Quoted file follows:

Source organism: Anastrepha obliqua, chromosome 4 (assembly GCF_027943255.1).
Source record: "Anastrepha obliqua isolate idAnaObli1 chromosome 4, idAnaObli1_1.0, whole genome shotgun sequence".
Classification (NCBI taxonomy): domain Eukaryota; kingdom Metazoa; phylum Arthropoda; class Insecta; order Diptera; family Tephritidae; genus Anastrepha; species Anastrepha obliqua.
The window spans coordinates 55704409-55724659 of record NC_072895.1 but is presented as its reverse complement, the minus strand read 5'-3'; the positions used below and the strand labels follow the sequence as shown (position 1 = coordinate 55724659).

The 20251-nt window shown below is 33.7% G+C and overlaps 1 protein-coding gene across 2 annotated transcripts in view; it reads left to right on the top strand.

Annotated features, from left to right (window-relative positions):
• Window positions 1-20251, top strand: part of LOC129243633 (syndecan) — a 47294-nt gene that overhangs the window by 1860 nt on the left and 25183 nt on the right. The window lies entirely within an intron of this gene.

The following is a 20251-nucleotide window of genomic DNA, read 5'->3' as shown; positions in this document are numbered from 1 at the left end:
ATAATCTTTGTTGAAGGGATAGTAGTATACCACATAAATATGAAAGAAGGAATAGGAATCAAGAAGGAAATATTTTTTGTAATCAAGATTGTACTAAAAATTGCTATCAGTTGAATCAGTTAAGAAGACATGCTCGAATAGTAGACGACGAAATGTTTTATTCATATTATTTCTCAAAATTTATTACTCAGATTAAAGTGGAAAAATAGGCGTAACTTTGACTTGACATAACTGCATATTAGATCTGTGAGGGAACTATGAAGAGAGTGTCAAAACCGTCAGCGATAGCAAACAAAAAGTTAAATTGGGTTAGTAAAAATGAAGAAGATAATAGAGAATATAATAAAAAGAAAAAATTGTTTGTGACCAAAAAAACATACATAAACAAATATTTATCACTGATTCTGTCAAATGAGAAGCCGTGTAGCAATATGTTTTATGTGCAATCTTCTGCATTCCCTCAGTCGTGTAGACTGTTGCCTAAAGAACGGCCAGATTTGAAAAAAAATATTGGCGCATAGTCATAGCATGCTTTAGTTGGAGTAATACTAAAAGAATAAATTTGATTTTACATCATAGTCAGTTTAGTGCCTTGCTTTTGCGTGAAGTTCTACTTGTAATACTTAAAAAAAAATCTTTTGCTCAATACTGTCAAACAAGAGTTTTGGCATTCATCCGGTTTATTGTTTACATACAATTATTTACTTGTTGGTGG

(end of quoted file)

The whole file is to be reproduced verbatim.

Source organism: Anastrepha obliqua, chromosome 4 (assembly GCF_027943255.1).
Source record: "Anastrepha obliqua isolate idAnaObli1 chromosome 4, idAnaObli1_1.0, whole genome shotgun sequence".
Classification (NCBI taxonomy): domain Eukaryota; kingdom Metazoa; phylum Arthropoda; class Insecta; order Diptera; family Tephritidae; genus Anastrepha; species Anastrepha obliqua.
The window spans coordinates 55704409-55724659 of record NC_072895.1 but is presented as its reverse complement, the minus strand read 5'-3'; the positions used below and the strand labels follow the sequence as shown (position 1 = coordinate 55724659).

The 20251-nt window shown below is 33.7% G+C and overlaps 1 protein-coding gene across 2 annotated transcripts in view; it reads left to right on the top strand.

Annotated features, from left to right (window-relative positions):
• Window positions 1-20251, top strand: part of LOC129243633 (syndecan) — a 47294-nt gene that overhangs the window by 1860 nt on the left and 25183 nt on the right. The window lies entirely within an intron of this gene.

The following is a 20251-nucleotide window of genomic DNA, read 5'->3' as shown; positions in this document are numbered from 1 at the left end:
ATAATCTTTGTTGAAGGGATAGTAGTATACCACATAAATATGAAAGAAGGAATAGGAATCAAGAAGGAAATATTTTTTGTAATCAAGATTGTACTAAAAATTGCTATCAGTTGAATCAGTTAAGAAGACATGCTCGAATAGTAGACGACGAAATGTTTTATTCATATTATTTCTCAAAATTTATTACTCAGATTAAAGTGGAAAAATAGGCGTAACTTTGACTTGACATAACTGCATATTAGATCTGTGAGGGAACTATGAAGAGAGTGTCAAAACCGTCAGCGATAGCAAACAAAAAGTTAAATTGGGTTAGTAAAAATGAAGAAGATAATAGAGAATATAATAAAAAGAAAAAATTGTTTGTGACCAAAAAAACATACATAAACAAATATTTATCACTGATTCTGTCAAATGAGAAGCCGTGTAGCAATATGTTTTATGTGCAATCTTCTGCATTCCCTCAGTCGTGTAGACTGTTGCCTAAAGAACGGCCAGATTTGAAAAAAAATATTGGCGCATAGTCATAGCATGCTTTAGTTGGAGTAATACTAAAAGAATAAATTTGATTTTACATCATAGTCAGTTTAGTGCCTTGCTTTTGCGTGAAGTTCTACTTGTAATACTTAAAAAAAAATCTTTTGCTCAATACTGTCAAACAAGAGTTTTGGCATTCATCCGGTTTATTGTTTACATACAATTATTTACTTGTTGGTGG